Now, going back in history, there are other characters that you remember and you believe in, even though you have never met them. Do you remember Napoleon? Sure. Do you remember good old Charlemagne? Little foggy, but, yeah, he’s back there. And Julius Caesar, yeah. And right about the time of Julius Caesar, there’s another person that actually lived and his name is Jesus Christ. He’s an actual, historical figure. How do we know? Because there were people that wrote about him that both loved him and hated him; people that saw him, and there was information that came out about him that has come down to us as historical manuscripts.
Now, there were eight people that actually were eyewitnesses or claimed to be in touch with the eyewitnesses who wrote about Jesus Christ. Can you tell me the names of those authors? Matthew, Mark, Luke, John—not Acts—Paul, Peter, James, the writer of Hebrews, okay? Now, the fact is, at least those men claimed to be witnesses or eyewitnesses of Jesus’ life. But as soon as you say that, people say, “But wait a minute. Aren’t those the disciples? Aren’t those the people that actually were his buddies? Didn’t they pad the case?” Well, that’s a good assumption. They may have but we can check them out.
For example, if we make the assumption that just because somebody was known and a good friend of somebody that they padded the case, what would you do if all the friends of John F. Kennedy that wrote about him? What would you do about all the people that wrote about Nixon or wrote about Carter? Because they were friends do you automatically say, “No. We’re going to outlaw those people. They can’t tell anything that’s truthful?” No, but we do check them. We do check them.
The Encyclopedia Britannica, the 15th edition, has 20,000 words listed to the person of Jesus Christ. And do you know what, there’s not even a hint in all of those words that he didn’t exist. That’s more words about Jesus Christ than any other person in the Encyclopedia Britannica. Why? Because those guys at the University of Chicago are such warm evangelicals and they just wanted to load up on all the stuff for Jesus? Come on! Every person that has ever lived in the first hundred years and wrote a book about the history of the first hundred years AD, whether they be Buddhist, Hindu, skeptic, agnostic, has had to include Jesus Christ. Why? Because he’s a real, historical person.
But now the problem is today, with that kind of information, we have scholars today, like the ones that you can read in Newsweek magazine, that say stuff like this. I’m going to give you the standard line that is taught at the universities of our country right across the board, unfortunately many of them Christians as well. This is what they’re telling your kids. And if you are high school or college students here and you haven’t had a course in Bible or as literature, the fact is that this will be the standard line that you will get when you get the course.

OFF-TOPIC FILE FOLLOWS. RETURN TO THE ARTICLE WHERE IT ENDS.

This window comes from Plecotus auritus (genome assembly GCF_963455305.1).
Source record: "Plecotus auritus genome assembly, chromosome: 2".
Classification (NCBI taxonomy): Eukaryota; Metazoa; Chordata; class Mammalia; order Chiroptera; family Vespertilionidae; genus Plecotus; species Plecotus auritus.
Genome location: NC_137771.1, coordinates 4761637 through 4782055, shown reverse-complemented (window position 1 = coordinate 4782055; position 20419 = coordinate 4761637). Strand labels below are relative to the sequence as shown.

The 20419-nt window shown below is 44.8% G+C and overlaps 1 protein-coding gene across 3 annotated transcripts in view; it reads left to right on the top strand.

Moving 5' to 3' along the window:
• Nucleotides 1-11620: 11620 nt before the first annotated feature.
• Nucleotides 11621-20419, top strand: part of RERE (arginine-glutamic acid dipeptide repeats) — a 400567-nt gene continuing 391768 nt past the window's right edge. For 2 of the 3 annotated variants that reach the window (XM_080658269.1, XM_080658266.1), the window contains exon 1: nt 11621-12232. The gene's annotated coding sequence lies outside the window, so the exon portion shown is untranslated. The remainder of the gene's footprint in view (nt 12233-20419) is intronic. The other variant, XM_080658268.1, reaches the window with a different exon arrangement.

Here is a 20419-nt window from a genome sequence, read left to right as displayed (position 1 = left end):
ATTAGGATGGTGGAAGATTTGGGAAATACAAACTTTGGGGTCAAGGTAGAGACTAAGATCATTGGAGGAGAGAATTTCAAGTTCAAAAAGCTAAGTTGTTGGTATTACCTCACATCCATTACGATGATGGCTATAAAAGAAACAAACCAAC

Professor Avrum Stroll at the University of Columbia made this statement. It was picked up in the Northeast and touted quite highly. He said, “Jesus probably did exist. But so many legends have grown up about him that it is impossible for scholars to find out anything about the real man. The Gospels of St. Matthew, St. Mark, St. Luke and St. John were written long after Jesus was crucified and provide no reliable historical information about him. It is almost impossible to derive historical facts from the legends and descriptions of miracles performed by Jesus.”
Now, that’s the standard line at the university. That’s what they believe. That’s what you can read this month in Newsweek. Now, here’s what they’re saying. It’s like going to a party where you played that little game where you go to one person, let’s say I go up here into the balcony and I whisper into the ear of one of the fellows up there a sentence and I say, “Now, you turn to the next guy,” and he whispers it into the ear of the next person and it goes all the way around the room, all the way on the main floor and finally comes down here. And I say, “What was the sentence?” Now, you’ve played this game. What happens to the sentence? Goes bonkers, right? There’s no relationship between this and that.
So here’s what the scholars are saying. You see, Jesus actually lived and talked, and people saw what he did. But then it was passed on orally, word of mouth, to the next group of people and then it was passed on to the next group of people and it was passed on orally and the fact is that it went all the way down through the years. Bultmann and some others have said 200 years after the time that Jesus lived it was finally written down over here. And we all know, the fact is they were sincere, but this is why the story of Jesus is actually the story of the faith of the Church. You guys made it up as you were giving it. You didn’t hear it right or you added something or took something away and you passed it on. You were sincere, but you were sincerely passing along something that was wrong. And what is written down, we don’t know if this is myth or legend. We have a hunch that this is not history but it’s really the faith of what the people cooked up. So now that’s what they say and, of course, if that’s what happened, we’re in deep trouble.
The question is, is that what happened? What about this? What if we play the game this way. What if I go up in the balcony and I say to that young fellow, “Here’s the sentence,” and I whisper it into his ear. And after I whisper it into his ear I say, “Stand up and tell everybody.” Well, we’ve got a good shot at getting it absolutely 100% correct then, don’t we? What is the claim of the writers in the New Testament? I want to get a little academic on you. I’m not going to be easy here because they’re not going to be easy on your kids when they go to school and if you meet people that are coming out of school, this is the standard line. It’s very interesting.